Britain is rightly proud of its magnificent military traditions and soldiering skills.
The country’s armed services are masters of parade ground pageantry. It is the envy of the world. Ceremonials are a chance to display our treasured array of historic honours for gallantry, including exquisite medals, ribbons, banners and the finest heraldry.
Think of the choreography of Trooping the Colour or the pageantry of anniversaries such as the Queen’s birthday and recently her Jubilees. It is a great British tradition.
Even state funerals for ‘the great and the good’ have that unique touch of pomp that could only be identified as British.
It has become part of the nation’s DNA.
What are the origins of this ceremonial showmanship? More than a thousand years of accumulated military action have created a culture of martial discipline born out of a pride and patriotism. Our island’s history is peppered with a litany of brutal wars and conflicts so the image of the foot soldier has changed along with that history.
From the Roman invasion to Viking raiders, Anglo Saxon and Celtic settlers, tribal Kings and Queens, ours is a nation which marched out, for good or bad, to form a now disbanded global Empire.
This history has left a legacy of military ‘chic’ – a stream of recognisable uniform brands created over the centuries. There are milestones along that historic route.
There’s the image of King Harold at The Battle of Hastings defeated by Norman invaders. Hastings was a turning point in our history. Harold and his troops with their protective conical copper helmets and nasal protectors. Harold’s own helmet failed to save him from that fatal arrow, depicted in the Bayeux tapestry. Some experts believe that if the arrow had missed its target, the battle could have had a different outcome.
But from ‘1066 and all that’, William the Conqueror brought a more cultured atmosphere to a chaotic island inhabited by tribes. With the Norman invaders a more ordered society emerged with Domesday Book records of the wealth and land ownership and an upgrade in battlefield fashion.
Game of thrones
Plenty of blood-letting lay ahead over the next decades. Arguments over succession to The Crown of England rumbled on. The Anarchy conflicts flared, the Wars of the Roses raged, there was carnage on Yorkshire soil at Towton and French turf at Agincourt and Crecy – a catalogue of ‘Horrible Histories’ some might say.
The image of the fighting man with his sword and shield or bow and arrow changed little. Centuries of conflict helped build layers of skill and the knowledge of experience for what was the appropriate kit when confronting an enemy.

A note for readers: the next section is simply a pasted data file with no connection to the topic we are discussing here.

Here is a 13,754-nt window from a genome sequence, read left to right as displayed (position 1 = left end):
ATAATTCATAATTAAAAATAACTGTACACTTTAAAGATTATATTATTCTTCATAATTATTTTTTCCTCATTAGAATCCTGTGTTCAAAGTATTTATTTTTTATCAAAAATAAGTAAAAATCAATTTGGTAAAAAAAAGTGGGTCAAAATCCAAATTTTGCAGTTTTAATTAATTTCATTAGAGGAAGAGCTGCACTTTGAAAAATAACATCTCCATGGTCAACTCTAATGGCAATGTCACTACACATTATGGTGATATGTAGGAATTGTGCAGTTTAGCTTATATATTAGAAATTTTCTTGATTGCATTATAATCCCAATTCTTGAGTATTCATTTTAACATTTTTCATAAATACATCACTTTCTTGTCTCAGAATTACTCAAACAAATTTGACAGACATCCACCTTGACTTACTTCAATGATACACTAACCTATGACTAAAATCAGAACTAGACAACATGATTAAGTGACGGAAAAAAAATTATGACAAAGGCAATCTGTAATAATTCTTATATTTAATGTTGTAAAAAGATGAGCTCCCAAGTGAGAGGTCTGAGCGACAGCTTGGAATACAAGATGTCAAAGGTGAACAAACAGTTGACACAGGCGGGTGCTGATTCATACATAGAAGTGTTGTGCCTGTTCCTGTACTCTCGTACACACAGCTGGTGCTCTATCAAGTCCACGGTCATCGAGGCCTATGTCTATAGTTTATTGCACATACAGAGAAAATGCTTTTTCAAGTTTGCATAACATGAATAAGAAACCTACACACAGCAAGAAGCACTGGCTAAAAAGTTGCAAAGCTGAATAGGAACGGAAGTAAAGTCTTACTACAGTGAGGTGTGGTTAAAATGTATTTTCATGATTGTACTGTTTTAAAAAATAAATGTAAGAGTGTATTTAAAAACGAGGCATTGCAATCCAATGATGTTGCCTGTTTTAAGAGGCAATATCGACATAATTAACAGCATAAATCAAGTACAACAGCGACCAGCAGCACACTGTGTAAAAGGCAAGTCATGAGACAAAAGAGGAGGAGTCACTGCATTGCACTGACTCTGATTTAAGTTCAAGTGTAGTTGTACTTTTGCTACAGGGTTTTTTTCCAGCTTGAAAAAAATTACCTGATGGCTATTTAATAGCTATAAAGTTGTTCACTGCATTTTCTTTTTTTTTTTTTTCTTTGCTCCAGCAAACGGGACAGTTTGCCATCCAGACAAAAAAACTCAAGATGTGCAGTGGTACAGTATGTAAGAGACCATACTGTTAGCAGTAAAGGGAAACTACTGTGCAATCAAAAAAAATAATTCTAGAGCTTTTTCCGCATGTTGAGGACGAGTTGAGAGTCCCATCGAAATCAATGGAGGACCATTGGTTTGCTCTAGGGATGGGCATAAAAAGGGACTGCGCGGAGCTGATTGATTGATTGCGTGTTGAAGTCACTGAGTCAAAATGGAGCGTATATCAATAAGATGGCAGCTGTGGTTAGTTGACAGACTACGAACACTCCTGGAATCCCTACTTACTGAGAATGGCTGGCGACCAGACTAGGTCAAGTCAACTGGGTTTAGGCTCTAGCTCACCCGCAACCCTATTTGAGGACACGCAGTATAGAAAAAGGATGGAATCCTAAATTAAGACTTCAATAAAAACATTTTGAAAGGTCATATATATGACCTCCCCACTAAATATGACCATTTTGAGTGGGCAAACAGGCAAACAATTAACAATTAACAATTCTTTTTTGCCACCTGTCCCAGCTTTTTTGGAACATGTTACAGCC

By the time King Charles I lost his head after a gruesome civil war, the technology had changed. Muskets and artillery meant the order of battle was different.
Although hand-to-hand conflict was still common, battles often began with canon fire and musket shot. On a chaotic battlefield clouded in gun smoke, how did a soldier tell friend from foe?
One answer was to wear brightly coloured waist bands and shoulder sashes. There were fewer flags and emblems but colour coding uniforms emerged. Historians believe this was when the term ‘Redcoats’ first entered the military language.
A soldier from the Norman Conquest of England, by artist Jean Michel Girard A soldier of Cromwell’s army, by artist Jean Michel Girard
Oliver Cromwell’s New Model Army marked a change to the look of soldiers’ going into battle with their rounded helmets and brightly coloured sashes.
Why does it still matter that we can identify so closely with our military history? Why do people enjoy the experience of collecting military memorabilia and argue over the minute details of what uniforms soldiers wore and how they wore it.
They are fascinated by how they marched, their weaponry and battlefield tactics.
Psychologists argue people have a fundamental need to be able to touch and feel history. In the modern era where heroes, with writing and reading skills, could record their thoughts we have access to their poems and words written before during and after battles. We can see and touch personal items. For many it is an emotional experience and a direct link to the past.
It’s 77 years since the D-Day landings. A thousand years after William the Conqueror’s soldiers from our island, together with American and Allied troops, went off to Normandy in an invasion like no other on unimaginable scale.
That we still pay homage to those soldiers, sailors and airmen through ceremonials, souvenirs and medals feels right.
‘A nation that forgets its defenders will itself be forgotten’
Calvin Coolidge, the US President from the 1930s, once said: ‘A nation that forgets its defenders will itself be forgotten’.
It is hard to argue with that sentiment.
The Historic British Forces Collection
Now the visual history of British Forces has been recreated on a collection of stunning gold-plated medals. Each original illustration has been meticulously considered, with no detail too small and what’s more, the collection is strictly limited edition.
DM June 2021.